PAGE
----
Jill: I think I would do it. I think I would. I’d be over the moon, I’d be excited, I’d want to do it and I’d want to be better when I went there. I wouldn’t want to go there either without having a better working knowledge and so, yeah, I think I would be more motivated.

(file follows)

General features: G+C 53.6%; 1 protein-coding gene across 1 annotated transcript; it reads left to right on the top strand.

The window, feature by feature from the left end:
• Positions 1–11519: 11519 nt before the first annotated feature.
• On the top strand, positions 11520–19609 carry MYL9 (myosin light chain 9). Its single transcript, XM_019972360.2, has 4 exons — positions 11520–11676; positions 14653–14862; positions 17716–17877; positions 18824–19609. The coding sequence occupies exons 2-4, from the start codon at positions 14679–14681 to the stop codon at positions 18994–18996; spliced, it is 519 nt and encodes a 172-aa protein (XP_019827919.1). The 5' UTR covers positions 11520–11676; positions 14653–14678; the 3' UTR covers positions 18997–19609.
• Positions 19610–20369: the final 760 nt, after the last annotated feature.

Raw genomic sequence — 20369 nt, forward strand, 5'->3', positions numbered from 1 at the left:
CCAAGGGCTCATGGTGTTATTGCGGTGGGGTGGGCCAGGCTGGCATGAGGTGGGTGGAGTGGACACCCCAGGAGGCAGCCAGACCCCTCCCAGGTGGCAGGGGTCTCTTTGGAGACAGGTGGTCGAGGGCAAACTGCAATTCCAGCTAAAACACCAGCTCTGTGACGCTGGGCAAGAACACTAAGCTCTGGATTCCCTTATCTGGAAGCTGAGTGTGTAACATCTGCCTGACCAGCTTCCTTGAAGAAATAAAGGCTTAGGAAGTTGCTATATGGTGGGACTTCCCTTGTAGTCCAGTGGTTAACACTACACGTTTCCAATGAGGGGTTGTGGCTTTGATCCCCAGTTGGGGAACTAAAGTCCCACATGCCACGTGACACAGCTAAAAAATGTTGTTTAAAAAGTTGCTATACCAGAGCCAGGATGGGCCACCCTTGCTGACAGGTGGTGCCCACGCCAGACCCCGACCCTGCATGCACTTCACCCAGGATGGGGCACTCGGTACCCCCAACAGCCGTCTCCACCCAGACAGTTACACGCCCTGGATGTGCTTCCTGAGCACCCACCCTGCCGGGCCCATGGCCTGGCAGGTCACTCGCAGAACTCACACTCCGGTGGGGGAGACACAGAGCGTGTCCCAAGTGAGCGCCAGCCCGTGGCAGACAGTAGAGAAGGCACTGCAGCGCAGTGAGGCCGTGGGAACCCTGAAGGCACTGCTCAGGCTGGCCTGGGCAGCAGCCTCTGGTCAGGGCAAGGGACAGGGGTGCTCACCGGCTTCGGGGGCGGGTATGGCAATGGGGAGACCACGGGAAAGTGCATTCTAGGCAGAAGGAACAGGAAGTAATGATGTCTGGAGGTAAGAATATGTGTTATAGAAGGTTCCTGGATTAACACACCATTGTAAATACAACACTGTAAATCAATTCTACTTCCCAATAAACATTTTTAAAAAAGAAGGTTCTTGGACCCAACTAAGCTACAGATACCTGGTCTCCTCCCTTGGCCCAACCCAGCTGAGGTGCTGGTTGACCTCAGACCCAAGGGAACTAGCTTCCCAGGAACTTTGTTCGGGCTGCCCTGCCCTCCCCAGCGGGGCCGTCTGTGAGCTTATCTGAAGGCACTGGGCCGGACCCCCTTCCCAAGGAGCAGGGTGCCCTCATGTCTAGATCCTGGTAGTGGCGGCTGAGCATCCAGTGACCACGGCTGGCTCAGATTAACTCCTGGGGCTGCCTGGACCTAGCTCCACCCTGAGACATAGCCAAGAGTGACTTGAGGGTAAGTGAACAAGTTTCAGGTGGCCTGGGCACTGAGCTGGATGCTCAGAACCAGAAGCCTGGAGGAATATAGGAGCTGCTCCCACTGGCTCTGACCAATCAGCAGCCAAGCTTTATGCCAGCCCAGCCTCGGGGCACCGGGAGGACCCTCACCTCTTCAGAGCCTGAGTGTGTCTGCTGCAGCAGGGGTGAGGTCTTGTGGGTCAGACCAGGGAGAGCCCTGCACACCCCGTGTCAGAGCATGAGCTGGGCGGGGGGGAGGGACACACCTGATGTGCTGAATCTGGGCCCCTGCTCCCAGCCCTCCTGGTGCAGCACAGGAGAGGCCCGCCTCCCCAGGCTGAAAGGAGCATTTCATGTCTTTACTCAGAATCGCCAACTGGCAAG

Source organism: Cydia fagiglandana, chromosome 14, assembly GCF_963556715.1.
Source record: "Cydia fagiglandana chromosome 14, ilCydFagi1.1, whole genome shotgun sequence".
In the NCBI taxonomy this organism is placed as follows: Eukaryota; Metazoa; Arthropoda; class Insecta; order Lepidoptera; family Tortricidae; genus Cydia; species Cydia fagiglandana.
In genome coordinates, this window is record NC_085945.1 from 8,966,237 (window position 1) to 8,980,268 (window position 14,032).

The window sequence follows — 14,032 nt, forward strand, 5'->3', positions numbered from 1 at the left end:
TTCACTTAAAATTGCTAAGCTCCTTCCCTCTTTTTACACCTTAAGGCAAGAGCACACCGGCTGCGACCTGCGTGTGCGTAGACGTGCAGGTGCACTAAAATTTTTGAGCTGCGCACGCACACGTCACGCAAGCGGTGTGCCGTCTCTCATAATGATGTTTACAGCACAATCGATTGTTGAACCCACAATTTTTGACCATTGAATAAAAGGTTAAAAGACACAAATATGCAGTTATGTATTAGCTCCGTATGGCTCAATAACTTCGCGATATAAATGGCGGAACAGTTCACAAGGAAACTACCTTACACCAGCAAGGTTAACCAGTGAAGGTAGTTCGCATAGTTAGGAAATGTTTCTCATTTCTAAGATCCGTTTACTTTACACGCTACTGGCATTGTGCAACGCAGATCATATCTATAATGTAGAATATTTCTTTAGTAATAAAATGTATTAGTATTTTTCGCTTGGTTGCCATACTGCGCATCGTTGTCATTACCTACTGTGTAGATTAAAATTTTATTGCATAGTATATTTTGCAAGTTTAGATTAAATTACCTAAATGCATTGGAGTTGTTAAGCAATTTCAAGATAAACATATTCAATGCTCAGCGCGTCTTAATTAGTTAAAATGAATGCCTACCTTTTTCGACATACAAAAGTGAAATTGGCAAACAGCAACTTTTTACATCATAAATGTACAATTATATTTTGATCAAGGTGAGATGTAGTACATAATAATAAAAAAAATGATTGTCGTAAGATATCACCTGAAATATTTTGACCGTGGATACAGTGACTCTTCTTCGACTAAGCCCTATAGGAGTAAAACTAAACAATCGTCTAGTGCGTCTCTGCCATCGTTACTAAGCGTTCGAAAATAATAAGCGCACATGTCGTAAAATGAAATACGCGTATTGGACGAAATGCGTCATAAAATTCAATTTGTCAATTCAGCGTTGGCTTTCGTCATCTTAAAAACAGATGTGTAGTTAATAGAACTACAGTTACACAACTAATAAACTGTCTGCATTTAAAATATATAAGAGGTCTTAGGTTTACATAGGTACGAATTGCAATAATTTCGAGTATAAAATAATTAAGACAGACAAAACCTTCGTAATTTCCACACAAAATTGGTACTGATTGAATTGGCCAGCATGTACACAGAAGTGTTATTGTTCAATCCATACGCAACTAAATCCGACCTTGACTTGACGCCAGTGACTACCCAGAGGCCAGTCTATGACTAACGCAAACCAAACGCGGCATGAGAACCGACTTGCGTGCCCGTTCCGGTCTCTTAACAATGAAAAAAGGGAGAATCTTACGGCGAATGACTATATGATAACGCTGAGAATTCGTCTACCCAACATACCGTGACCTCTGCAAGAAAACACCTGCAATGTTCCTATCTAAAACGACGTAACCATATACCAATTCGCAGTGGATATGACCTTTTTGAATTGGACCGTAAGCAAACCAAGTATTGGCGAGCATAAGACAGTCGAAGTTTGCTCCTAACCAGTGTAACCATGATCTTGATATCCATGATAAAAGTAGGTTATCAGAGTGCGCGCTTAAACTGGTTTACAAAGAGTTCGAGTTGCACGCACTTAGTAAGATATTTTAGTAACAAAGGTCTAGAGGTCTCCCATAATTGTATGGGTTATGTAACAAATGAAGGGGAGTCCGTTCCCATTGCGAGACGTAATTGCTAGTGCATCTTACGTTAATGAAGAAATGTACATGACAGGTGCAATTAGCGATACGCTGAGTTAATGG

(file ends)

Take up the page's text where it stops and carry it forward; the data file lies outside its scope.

Steve: And, I think there that once you got into it you would start to enjoy actually learning it. But, yeah, you need something to kick-start that interest. This is true. And, it can be a friend, it can be a trip, it can be an interest in the culture, it can be a, whatever, any of those things. So, yeah, the question is how do we get that started with people? I think we are lucky at the Linguist and at LingQ because many of our learners are motivated party for professional reasons or for their education or because they need to pass a test but many of them out of pure interest and they enjoy it. And that’s, you know, somebody came up in schools, what do you do in schools? What do you do with kids who have to be there? You know? They don’t have, they’re sitting in a classroom and now it’s French. Any ideas there? How do you get a 14 year old boy or girl, it doesn’t matter, what can you do to make say French or any language? Would it matter if they were able to choose the language or is it just for someone living in North America, English speaking North America, basically other languages don’t matter? Do you think that’s part of it?